All you need advice and stories for your sport, delivered straight to your inbox (every month).Nothing more.Nothing less.
P.S: You will enjoy this.
Philippe Propage sheds some light on this type of training and suggests the right percentages for attaining your racing objectives.READ MORE
In many cases, when discussing sports training or equipment, people talk about training sessions in percentage terms and this can get confusing because some people are referring to the MAS (Maxium aerobic speed), while others are referring to the maximum heart rate (HRMAX).
Far be it for me to suggest using the MAS or HRmax as a matter of priority:
I believe that both methods of evaluating your speed are useful and I would say that it is your personal approach, your ideas and the location of your run that are more likely to determine whether you should use one or other of these methods. Furthermore, there is nothing preventing you from using both depending on your type of session (endurance-focused training or, on the contrary, intensive training) or even use your MAS as a reference point while recording your heart rate to verify your physical condition at any particular time.
What you need to know, if you are using the MAS measurement, is that it allows you to know very precisely what a particular pace corresponds to. For example, a pace of 85% for a runner with an MAS of 15km/h will involve running 1000 m in 4'42, or 4'26 at 90% and 4'12 at 95%. However, when you use the HR percentage measurement, you will be running in exercise zones: they are less precise but equally effective and have the added advantage of taking into consideration your current fitness.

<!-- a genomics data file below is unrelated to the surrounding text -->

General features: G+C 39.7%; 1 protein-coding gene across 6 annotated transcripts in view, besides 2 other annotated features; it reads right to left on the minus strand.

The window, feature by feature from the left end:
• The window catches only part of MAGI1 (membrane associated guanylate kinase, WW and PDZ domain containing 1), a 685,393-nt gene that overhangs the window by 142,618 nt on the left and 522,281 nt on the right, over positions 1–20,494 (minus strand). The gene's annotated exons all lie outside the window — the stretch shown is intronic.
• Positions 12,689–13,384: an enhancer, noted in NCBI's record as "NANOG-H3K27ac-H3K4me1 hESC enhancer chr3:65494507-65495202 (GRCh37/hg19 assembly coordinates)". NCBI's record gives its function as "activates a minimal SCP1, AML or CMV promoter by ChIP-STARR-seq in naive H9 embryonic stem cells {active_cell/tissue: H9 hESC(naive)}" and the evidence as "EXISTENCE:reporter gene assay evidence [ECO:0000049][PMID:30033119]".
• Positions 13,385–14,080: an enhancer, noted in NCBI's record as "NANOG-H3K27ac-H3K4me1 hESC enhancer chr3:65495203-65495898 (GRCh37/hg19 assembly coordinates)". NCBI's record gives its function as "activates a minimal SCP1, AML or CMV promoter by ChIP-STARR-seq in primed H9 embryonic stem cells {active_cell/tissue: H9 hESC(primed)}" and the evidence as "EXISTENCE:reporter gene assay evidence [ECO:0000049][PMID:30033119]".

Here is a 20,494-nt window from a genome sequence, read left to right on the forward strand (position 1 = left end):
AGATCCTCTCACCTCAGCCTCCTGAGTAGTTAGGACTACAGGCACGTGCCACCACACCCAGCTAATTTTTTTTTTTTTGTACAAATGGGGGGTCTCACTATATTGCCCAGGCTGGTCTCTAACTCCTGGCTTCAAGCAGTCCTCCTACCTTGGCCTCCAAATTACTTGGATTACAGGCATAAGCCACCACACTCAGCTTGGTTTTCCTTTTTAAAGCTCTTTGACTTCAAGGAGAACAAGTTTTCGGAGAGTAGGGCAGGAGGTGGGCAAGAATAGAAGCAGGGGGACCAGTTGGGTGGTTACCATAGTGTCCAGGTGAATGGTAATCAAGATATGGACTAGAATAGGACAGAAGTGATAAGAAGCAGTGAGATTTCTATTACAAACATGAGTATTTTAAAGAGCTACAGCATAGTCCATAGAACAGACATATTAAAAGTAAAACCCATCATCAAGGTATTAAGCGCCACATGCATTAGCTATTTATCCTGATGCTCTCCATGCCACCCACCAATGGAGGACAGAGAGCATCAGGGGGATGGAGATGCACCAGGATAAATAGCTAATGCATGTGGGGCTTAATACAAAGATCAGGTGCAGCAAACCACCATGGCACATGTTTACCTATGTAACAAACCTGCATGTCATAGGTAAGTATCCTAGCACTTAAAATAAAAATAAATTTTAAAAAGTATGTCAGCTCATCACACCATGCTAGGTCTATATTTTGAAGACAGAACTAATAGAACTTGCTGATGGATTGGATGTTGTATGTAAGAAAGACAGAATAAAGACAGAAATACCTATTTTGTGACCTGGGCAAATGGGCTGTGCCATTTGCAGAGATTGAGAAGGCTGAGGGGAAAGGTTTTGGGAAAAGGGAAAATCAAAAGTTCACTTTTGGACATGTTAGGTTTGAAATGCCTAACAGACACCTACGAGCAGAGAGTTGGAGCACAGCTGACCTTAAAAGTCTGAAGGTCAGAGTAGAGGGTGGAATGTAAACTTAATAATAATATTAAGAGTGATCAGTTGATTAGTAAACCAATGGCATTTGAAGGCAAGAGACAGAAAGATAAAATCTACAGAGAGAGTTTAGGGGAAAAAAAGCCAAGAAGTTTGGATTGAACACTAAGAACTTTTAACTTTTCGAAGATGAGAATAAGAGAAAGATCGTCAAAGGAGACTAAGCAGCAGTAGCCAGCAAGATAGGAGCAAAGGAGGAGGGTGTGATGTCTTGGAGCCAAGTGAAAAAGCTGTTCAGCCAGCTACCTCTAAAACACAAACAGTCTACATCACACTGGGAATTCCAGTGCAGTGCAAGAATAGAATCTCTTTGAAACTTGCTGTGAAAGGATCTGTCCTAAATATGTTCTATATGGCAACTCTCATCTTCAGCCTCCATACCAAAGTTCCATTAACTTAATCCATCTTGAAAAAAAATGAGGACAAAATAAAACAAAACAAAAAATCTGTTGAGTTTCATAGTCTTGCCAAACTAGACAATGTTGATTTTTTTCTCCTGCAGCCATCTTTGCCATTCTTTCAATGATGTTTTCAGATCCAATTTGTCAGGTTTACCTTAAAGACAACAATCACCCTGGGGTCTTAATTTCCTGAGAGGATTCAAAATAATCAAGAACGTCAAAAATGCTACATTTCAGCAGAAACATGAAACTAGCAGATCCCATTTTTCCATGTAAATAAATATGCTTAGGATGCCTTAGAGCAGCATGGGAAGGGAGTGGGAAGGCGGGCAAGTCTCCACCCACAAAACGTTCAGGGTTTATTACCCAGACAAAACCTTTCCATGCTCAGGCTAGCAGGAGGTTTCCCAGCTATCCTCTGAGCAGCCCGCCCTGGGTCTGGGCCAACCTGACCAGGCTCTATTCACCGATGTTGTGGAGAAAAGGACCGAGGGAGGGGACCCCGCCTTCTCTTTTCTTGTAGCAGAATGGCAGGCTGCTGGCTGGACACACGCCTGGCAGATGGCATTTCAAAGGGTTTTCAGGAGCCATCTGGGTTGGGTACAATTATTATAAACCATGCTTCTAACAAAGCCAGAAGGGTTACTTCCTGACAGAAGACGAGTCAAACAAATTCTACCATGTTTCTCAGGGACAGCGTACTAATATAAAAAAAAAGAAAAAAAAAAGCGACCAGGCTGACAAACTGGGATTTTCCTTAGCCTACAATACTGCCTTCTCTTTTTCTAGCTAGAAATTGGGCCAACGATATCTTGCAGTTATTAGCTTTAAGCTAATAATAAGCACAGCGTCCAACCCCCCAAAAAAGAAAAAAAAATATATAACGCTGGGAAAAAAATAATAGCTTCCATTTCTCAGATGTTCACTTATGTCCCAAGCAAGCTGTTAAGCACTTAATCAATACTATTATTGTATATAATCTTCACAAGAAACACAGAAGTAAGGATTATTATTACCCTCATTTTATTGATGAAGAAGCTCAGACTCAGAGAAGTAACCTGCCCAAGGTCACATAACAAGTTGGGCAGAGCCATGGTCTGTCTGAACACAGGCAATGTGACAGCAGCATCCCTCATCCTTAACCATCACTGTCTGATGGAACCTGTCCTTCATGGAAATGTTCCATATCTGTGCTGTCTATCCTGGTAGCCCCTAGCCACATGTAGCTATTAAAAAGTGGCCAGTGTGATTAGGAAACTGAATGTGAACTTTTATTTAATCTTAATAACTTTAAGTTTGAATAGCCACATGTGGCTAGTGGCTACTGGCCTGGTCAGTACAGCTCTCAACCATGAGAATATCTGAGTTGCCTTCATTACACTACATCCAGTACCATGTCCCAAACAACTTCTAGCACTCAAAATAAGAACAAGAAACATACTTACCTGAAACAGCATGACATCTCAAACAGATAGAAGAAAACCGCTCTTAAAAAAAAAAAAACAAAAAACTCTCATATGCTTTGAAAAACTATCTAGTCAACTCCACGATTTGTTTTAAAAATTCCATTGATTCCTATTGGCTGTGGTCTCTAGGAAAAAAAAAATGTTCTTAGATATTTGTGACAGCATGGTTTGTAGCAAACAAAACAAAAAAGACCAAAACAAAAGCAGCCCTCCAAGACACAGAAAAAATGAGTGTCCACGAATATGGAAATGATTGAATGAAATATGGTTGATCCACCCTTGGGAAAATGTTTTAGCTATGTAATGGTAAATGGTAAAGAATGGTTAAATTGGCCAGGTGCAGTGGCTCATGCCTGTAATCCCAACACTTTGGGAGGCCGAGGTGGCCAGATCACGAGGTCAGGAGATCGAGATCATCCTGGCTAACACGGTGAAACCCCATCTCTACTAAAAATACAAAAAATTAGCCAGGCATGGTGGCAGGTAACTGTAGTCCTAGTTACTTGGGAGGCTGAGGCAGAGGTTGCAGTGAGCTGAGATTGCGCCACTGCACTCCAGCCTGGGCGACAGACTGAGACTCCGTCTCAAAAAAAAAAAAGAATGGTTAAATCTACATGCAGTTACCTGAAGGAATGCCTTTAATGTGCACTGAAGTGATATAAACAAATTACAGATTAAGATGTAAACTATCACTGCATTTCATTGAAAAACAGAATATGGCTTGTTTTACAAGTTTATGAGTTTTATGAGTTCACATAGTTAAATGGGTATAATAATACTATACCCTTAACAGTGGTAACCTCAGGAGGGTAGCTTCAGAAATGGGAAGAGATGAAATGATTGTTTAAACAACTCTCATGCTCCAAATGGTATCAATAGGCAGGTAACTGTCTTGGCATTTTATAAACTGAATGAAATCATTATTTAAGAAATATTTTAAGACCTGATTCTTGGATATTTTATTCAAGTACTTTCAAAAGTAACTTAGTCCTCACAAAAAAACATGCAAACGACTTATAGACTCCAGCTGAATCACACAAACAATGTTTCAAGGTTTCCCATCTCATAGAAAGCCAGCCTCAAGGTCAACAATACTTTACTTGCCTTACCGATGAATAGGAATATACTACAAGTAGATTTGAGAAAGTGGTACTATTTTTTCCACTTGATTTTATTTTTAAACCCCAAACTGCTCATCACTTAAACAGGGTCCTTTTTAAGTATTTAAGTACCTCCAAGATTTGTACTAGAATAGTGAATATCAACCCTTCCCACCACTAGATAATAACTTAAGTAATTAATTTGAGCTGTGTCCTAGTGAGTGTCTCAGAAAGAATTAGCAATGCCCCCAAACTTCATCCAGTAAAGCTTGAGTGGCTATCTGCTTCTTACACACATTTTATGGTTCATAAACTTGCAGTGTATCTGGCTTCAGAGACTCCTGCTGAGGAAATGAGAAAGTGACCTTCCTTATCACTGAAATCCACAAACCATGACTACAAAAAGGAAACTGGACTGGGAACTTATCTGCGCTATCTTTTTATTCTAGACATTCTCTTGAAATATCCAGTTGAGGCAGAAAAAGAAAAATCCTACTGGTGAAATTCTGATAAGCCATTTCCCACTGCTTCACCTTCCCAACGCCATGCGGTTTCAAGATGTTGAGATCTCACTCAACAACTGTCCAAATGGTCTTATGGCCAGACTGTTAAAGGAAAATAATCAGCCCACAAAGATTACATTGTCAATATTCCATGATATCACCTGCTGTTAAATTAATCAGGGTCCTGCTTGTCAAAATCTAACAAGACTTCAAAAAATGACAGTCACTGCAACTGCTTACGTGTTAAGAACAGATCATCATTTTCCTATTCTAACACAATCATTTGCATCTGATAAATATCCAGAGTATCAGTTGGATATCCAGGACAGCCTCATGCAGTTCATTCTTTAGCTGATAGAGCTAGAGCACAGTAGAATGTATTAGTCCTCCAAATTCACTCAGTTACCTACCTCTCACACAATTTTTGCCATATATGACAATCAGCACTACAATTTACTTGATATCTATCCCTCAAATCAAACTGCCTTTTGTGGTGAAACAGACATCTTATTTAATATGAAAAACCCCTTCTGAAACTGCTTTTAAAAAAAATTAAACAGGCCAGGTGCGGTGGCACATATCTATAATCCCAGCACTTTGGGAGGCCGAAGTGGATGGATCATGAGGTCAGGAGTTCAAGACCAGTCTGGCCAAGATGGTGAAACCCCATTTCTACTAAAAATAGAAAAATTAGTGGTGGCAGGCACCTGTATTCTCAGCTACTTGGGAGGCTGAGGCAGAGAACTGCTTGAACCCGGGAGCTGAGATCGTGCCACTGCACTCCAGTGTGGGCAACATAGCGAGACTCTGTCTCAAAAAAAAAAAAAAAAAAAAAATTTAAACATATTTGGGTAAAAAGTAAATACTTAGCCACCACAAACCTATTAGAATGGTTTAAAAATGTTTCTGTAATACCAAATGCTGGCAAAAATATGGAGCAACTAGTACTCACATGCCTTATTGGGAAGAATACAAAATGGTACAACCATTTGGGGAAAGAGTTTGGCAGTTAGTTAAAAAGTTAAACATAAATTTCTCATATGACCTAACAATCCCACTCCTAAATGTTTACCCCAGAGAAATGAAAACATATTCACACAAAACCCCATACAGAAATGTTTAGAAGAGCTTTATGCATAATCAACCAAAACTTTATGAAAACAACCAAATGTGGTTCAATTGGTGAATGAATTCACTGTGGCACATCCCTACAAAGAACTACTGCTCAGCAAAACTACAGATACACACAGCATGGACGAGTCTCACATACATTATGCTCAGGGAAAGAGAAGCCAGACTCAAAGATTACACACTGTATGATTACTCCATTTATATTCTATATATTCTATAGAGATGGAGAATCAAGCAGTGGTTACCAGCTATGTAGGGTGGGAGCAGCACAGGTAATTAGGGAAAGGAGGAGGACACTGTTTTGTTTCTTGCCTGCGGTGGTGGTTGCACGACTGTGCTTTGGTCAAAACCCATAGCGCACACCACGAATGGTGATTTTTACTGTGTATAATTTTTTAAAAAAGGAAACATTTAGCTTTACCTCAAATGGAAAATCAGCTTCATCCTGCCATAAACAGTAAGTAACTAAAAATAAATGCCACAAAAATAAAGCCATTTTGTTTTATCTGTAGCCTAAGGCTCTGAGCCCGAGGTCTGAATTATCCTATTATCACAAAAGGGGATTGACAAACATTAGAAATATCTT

Remember that when you use an MAS percentage, you are immediately running at the right pace, whereas, when you use the HRmax percentage, it takes some time to get to the right zone – time needed for your heart rate to get the right level – which does not mean that you cannot exercise efficiently from the start of your training session.
The table below shows how the relative percentages of the MAS and HRmax can be compared approximately:
Depending on the distances run, we estimate that you should attain the following on average:
Check the table above to find out the equivalent HRmax percentage.
Another factor to take into consideration: your physical condition. The better your condition, the higher your MAS percentage will be.
The opposite is even more true: the lower your MAS, the less you will be able to make use of a high percentage. In short, a very high-level marathon runner can run the distance in a little over two hours, whereas most runners will finish in about four hours, i.e. double the time. Naturally, the latter will not be able to maintain as high an MAS percentage as those who dominate the leading positions!
I cannot finish this article without shattering the image that I may be associated with: the image of being a trainer of high-level athletes. Naturally, that is what I am, but I am as interested in the latter as I am in those that run only for their own pleasure and health. Even if you do not know your MAS and you do not have a heart rate monitor, there is NOTHING preventing you from training properly by simply being aware of your own body. This is done by keeping in mind the following 3 paces:
Whatever method you choose when running, whether it is within a particular framework (MAS or HRmax) or totally without restriction, making sure you enjoy yourself while running is the best way of successfully achieving your objectives. Remember this phrase: "regardless of your running speed, you will always be quicker than those who stay sitting in their sofas".
When you join our subscribe list, you get access to the best of sports inspiration, tips, stories and more to practice your sport. Just One Digest Per Month (Promise)
Please subscribe here